The Book of Mormon

Book of Mormon

When a stage musical is as decorated as Trey Parker and Matt Stone’s Book of Mormon, watching it can be tainted by overblown expectations, or it can be too readily accepted as a success due to known popular opinion. Book of Mormon is as every bit as good as it claims to be. And more.

Musical theatre done competently can delight, devastate and enthral all in equal measure. It can touch the most private corners of your very soul. Great musicals such as Les Misérables or West Side Story, with their swelling scores and breathtaking melodies, reach inside you and provoke emotion that other mediums can only hope to achieve. The danger that Book of Mormon had with his controversies, profanities and politicised views was that the drama would be purely superficial and lacking the depth that great musicals pertain; mocking with no heart. However this had it all. Not just songs but big show tunes that instantly resonated with the audience, jokes that were original and hilarious, characters that were likable and, as expected from Parker and Stone, it delivered an overall message that was insightful and philosophical.

There’s no doubt that Mormonism is firmly in the firing line. The history of the faith is pulled apart, put back together again and then pulled apart some more. However the Mormons are the hero’s of the story. The subject is one held close to Parker and Stone’s hearts; a subject examined more than once on their cult show South Park, and as such, the musical had an air of a big brother picking on a little brother, poking fun but saying you are kind of OK, you believe what you want. Questions of metaphors in religion, the breadth of interpretation and spirituality as a whole sandwich the, at times, shocking humour, but the message by the close is clear; religion and faith are personal and, ultimately, it’s whatever works for you. The inclusion of Mormon advertising in the programme demonstrates that even the Mormons can see the funny side.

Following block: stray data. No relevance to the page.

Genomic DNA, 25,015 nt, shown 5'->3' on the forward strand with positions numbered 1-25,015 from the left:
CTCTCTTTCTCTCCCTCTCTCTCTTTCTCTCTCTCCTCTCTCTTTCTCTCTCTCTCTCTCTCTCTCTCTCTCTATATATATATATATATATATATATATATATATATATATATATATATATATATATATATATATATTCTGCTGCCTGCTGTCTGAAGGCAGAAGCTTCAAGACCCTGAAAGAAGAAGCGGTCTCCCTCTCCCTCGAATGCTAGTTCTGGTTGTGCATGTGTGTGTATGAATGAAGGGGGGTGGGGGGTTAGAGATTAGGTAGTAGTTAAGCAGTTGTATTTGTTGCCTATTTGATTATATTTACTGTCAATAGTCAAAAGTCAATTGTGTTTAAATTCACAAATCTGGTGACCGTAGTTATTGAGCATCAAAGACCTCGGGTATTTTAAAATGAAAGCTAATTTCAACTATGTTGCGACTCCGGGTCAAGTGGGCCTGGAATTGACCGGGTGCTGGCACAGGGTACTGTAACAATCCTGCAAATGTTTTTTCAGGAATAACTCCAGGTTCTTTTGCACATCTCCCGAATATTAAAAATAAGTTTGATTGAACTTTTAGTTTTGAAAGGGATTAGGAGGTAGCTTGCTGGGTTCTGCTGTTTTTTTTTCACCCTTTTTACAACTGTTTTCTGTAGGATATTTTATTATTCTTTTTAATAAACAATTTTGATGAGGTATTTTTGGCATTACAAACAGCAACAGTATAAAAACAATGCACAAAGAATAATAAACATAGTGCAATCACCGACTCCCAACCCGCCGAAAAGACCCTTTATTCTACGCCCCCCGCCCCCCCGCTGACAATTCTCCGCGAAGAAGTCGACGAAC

On the surface, Parker and Stone are crass, shocking and scathing – lyrics such as “maggots in my scrotum” and “we all have aids” make this undeniable, yet they approach their subject with an affection that alludes to the success that Book of Mormon has had with the masses. It has a phenomenal score, genius choreography, inspired casting and is masterfully directed. Book of Mormon has a great quality that reminds you of all yet is nothing like any other. You must see this while you can.



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